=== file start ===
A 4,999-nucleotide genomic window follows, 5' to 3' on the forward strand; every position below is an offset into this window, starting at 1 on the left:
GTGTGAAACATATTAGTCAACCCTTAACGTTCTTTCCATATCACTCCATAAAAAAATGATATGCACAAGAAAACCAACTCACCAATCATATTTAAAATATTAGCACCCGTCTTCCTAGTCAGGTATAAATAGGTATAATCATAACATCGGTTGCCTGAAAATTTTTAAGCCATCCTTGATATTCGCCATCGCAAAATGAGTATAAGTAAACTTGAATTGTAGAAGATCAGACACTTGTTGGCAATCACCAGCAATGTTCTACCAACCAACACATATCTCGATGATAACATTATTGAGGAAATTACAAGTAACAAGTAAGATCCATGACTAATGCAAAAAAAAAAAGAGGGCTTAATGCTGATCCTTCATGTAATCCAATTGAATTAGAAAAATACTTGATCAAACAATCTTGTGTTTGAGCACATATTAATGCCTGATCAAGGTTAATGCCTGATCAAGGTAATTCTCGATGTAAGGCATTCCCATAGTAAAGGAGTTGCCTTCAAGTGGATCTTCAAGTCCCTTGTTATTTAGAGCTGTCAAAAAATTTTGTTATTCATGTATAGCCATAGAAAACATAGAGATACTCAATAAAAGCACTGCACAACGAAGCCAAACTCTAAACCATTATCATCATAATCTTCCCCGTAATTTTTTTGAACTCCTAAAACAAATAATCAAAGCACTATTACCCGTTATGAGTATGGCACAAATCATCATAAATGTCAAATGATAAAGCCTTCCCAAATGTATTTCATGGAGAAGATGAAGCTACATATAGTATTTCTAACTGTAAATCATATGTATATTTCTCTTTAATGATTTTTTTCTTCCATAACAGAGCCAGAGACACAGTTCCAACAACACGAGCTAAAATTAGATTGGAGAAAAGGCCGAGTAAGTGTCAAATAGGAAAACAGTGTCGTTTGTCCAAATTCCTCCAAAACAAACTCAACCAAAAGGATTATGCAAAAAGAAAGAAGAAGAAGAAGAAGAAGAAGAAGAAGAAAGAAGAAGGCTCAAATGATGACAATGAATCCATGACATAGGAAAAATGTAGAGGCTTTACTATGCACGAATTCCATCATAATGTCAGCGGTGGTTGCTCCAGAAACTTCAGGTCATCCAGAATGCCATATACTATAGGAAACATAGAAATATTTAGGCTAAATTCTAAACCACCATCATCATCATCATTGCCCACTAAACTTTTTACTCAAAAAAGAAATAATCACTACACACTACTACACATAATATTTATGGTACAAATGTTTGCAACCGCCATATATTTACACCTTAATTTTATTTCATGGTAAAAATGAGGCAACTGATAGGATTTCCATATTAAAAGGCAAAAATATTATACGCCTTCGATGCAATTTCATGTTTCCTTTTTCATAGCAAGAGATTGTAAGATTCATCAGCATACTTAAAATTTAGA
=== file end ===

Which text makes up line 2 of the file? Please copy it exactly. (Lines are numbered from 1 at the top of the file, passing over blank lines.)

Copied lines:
GTGTGAAACATATTAGTCAACCCTTAACGTTCTTTCCATATCACTCCATAAAAAAATGATATGCACAAGAAAACCAACTCACCAATCATATTTAAAATATTAGCACCCGTCTTCCTAGTCAGGTATAAATAGGTATAATCATAACATCGGTTGCCTGAAAATTTTTAAGCCATCCTTGATATTCGCCATCGCAAAATGAGTATAAGTAAACTTGAATTGTAGAAGATCAGACACTTGTTGGCAATCACCAGCAATGTTCTACCAACCAACACATATCTCGATGATAACATTATTGAGGAAATTACAAGTAACAAGTAAGATCCATGACTAATGCAAAAAAAAAAAGAGGGCTTAATGCTGATCCTTCATGTAATCCAATTGAATTAGAAAAATACTTGATCAAACAATCTTGTGTTTGAGCACATATTAATGCCTGATCAAGGTTAATGCCTGATCAAGGTAATTCTCGATGTAAGGCATTCCCATAGTAAAGGAGTTGCCTTCAAGTGGATCTTCAAGTCCCTTGTTATTTAGAGCTGTCAAAAAATTTTGTTATTCATGTATAGCCATAGAAAACATAGAGATACTCAATAAAAGCACTGCACAACGAAGCCAAACTCTAAACCATTATCATCATAATCTTCCCCGTAATTTTTTTGAACTCCTAAAACAAATAATCAAAGCACTATTACCCGTTATGAGTATGGCACAAATCATCATAAATGTCAAATGATAAAGCCTTCCCAAATGTATTTCATGGAGAAGATGAAGCTACATATAGTATTTCTAACTGTAAATCATATGTATATTTCTCTTTAATGATTTTTTTCTTCCATAACAGAGCCAGAGACACAGTTCCAACAACACGAGCTAAAATTAGATTGGAGAAAAGGCCGAGTAAGTGTCAAATAGGAAAACAGTGTCGTTTGTCCAAATTCCTCCAAAACAAACTCAACCAAAAGGATTATGCAAAAAGAAAGAAGAAGAAGAAGAAGAAGAAGAAGAAGAAAGAAGAAGGCTCAAATGATGACAATGAATCCATGACATAGGAAAAATGTAGAGGCTTTACTATGCACGAATTCCATCATAATGTCAGCGGTGGTTGCTCCAGAAACTTCAGGTCATCCAGAATGCCATATACTATAGGAAACATAGAAATATTTAGGCTAAATTCTAAACCACCATCATCATCATCATTGCCCACTAAACTTTTTACTCAAAAAAGAAATAATCACTACACACTACTACACATAATATTTATGGTACAAATGTTTGCAACCGCCATATATTTACACCTTAATTTTATTTCATGGTAAAAATGAGGCAACTGATAGGATTTCCATATTAAAAGGCAAAAATATTATACGCCTTCGATGCAATTTCATGTTTCCTTTTTCATAGCAAGAGATTGTAAGATTCATCAGCATACTTAAAATTTAGA